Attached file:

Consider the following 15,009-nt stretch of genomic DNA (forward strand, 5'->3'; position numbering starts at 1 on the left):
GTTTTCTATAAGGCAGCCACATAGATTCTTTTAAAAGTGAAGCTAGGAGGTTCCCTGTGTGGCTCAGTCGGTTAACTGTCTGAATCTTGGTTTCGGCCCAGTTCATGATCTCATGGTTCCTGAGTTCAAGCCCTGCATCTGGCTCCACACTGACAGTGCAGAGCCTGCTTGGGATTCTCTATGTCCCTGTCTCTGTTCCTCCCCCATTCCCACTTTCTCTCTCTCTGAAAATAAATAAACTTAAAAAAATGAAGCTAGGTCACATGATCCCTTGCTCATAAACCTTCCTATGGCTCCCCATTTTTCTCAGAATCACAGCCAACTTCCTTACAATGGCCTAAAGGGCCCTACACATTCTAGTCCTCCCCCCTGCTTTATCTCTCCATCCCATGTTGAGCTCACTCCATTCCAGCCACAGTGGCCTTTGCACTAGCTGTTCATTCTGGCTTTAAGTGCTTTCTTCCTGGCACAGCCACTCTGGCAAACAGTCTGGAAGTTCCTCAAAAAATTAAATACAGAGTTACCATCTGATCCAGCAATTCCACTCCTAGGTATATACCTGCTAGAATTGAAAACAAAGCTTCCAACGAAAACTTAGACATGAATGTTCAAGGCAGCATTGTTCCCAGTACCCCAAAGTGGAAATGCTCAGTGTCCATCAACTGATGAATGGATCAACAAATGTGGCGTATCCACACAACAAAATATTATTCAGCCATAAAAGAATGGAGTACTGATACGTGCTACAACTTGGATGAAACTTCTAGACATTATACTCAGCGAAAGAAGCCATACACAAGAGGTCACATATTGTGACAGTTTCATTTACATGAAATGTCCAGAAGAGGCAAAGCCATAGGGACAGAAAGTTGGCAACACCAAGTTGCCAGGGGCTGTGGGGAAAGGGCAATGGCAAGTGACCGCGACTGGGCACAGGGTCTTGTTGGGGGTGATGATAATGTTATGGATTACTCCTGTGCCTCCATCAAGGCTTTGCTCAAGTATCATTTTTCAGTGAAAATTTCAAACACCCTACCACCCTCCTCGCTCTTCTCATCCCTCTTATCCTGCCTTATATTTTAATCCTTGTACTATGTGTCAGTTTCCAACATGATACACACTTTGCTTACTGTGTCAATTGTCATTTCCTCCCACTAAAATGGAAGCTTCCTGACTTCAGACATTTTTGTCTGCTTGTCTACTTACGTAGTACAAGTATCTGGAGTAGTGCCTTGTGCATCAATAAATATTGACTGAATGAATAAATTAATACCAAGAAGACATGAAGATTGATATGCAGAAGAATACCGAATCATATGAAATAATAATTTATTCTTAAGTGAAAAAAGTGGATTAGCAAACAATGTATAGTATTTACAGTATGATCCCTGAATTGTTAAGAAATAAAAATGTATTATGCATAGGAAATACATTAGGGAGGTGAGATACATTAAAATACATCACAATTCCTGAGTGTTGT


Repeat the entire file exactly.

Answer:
Consider the following 15,009-nt stretch of genomic DNA (forward strand, 5'->3'; position numbering starts at 1 on the left):
GTTTTCTATAAGGCAGCCACATAGATTCTTTTAAAAGTGAAGCTAGGAGGTTCCCTGTGTGGCTCAGTCGGTTAACTGTCTGAATCTTGGTTTCGGCCCAGTTCATGATCTCATGGTTCCTGAGTTCAAGCCCTGCATCTGGCTCCACACTGACAGTGCAGAGCCTGCTTGGGATTCTCTATGTCCCTGTCTCTGTTCCTCCCCCATTCCCACTTTCTCTCTCTCTGAAAATAAATAAACTTAAAAAAATGAAGCTAGGTCACATGATCCCTTGCTCATAAACCTTCCTATGGCTCCCCATTTTTCTCAGAATCACAGCCAACTTCCTTACAATGGCCTAAAGGGCCCTACACATTCTAGTCCTCCCCCCTGCTTTATCTCTCCATCCCATGTTGAGCTCACTCCATTCCAGCCACAGTGGCCTTTGCACTAGCTGTTCATTCTGGCTTTAAGTGCTTTCTTCCTGGCACAGCCACTCTGGCAAACAGTCTGGAAGTTCCTCAAAAAATTAAATACAGAGTTACCATCTGATCCAGCAATTCCACTCCTAGGTATATACCTGCTAGAATTGAAAACAAAGCTTCCAACGAAAACTTAGACATGAATGTTCAAGGCAGCATTGTTCCCAGTACCCCAAAGTGGAAATGCTCAGTGTCCATCAACTGATGAATGGATCAACAAATGTGGCGTATCCACACAACAAAATATTATTCAGCCATAAAAGAATGGAGTACTGATACGTGCTACAACTTGGATGAAACTTCTAGACATTATACTCAGCGAAAGAAGCCATACACAAGAGGTCACATATTGTGACAGTTTCATTTACATGAAATGTCCAGAAGAGGCAAAGCCATAGGGACAGAAAGTTGGCAACACCAAGTTGCCAGGGGCTGTGGGGAAAGGGCAATGGCAAGTGACCGCGACTGGGCACAGGGTCTTGTTGGGGGTGATGATAATGTTATGGATTACTCCTGTGCCTCCATCAAGGCTTTGCTCAAGTATCATTTTTCAGTGAAAATTTCAAACACCCTACCACCCTCCTCGCTCTTCTCATCCCTCTTATCCTGCCTTATATTTTAATCCTTGTACTATGTGTCAGTTTCCAACATGATACACACTTTGCTTACTGTGTCAATTGTCATTTCCTCCCACTAAAATGGAAGCTTCCTGACTTCAGACATTTTTGTCTGCTTGTCTACTTACGTAGTACAAGTATCTGGAGTAGTGCCTTGTGCATCAATAAATATTGACTGAATGAATAAATTAATACCAAGAAGACATGAAGATTGATATGCAGAAGAATACCGAATCATATGAAATAATAATTTATTCTTAAGTGAAAAAAGTGGATTAGCAAACAATGTATAGTATTTACAGTATGATCCCTGAATTGTTAAGAAATAAAAATGTATTATGCATAGGAAATACATTAGGGAGGTGAGATACATTAAAATACATCACAATTCCTGAGTGTTGT